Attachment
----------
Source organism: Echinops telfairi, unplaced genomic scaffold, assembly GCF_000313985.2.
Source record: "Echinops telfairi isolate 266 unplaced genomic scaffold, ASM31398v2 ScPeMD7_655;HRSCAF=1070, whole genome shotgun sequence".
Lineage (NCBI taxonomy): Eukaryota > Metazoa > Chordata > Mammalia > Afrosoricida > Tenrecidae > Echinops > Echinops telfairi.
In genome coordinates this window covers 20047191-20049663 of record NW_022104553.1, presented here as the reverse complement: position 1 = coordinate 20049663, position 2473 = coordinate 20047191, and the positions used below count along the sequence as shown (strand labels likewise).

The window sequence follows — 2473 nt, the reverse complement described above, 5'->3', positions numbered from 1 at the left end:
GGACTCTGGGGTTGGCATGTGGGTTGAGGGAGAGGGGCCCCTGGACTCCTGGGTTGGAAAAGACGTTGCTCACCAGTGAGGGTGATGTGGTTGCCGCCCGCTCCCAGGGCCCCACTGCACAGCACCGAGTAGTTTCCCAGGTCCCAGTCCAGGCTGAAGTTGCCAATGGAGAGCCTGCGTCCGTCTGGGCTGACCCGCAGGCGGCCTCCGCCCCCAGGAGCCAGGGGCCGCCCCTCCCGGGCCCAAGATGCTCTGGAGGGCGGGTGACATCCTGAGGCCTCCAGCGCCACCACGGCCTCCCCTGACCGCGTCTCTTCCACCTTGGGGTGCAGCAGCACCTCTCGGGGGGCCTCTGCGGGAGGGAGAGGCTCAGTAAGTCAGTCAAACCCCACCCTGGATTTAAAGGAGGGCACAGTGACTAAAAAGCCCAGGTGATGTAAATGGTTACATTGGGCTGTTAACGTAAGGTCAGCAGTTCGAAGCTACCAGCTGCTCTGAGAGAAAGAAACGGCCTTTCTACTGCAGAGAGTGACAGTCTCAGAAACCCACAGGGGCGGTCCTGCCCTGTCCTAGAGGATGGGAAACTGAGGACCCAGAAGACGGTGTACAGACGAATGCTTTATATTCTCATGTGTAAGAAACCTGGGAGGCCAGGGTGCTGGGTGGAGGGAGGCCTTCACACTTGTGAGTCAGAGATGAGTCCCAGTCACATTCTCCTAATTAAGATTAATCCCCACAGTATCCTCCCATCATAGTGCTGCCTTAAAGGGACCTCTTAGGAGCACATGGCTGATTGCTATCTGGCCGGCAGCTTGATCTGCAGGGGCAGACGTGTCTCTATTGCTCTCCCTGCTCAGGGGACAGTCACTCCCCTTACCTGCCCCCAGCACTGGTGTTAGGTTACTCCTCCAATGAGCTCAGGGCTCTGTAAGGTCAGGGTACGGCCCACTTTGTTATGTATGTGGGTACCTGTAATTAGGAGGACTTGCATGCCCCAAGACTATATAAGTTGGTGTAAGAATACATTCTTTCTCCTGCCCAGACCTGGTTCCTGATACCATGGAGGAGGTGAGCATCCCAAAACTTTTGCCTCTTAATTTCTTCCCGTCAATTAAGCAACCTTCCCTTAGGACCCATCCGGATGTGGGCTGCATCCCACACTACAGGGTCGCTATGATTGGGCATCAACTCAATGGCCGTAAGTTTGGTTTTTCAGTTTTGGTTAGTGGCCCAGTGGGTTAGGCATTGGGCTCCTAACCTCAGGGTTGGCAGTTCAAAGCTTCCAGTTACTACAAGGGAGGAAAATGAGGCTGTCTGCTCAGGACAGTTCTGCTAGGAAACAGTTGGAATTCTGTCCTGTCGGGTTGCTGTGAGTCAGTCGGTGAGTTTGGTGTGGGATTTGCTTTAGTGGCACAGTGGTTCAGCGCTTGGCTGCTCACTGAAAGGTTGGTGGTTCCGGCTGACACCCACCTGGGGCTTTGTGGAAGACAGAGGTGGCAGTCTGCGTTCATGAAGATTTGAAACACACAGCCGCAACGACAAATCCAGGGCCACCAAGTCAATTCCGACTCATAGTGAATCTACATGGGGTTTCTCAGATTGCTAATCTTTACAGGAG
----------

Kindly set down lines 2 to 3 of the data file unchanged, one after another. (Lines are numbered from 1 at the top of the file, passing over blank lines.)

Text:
Source record: "Echinops telfairi isolate 266 unplaced genomic scaffold, ASM31398v2 ScPeMD7_655;HRSCAF=1070, whole genome shotgun sequence".
Lineage (NCBI taxonomy): Eukaryota > Metazoa > Chordata > Mammalia > Afrosoricida > Tenrecidae > Echinops > Echinops telfairi.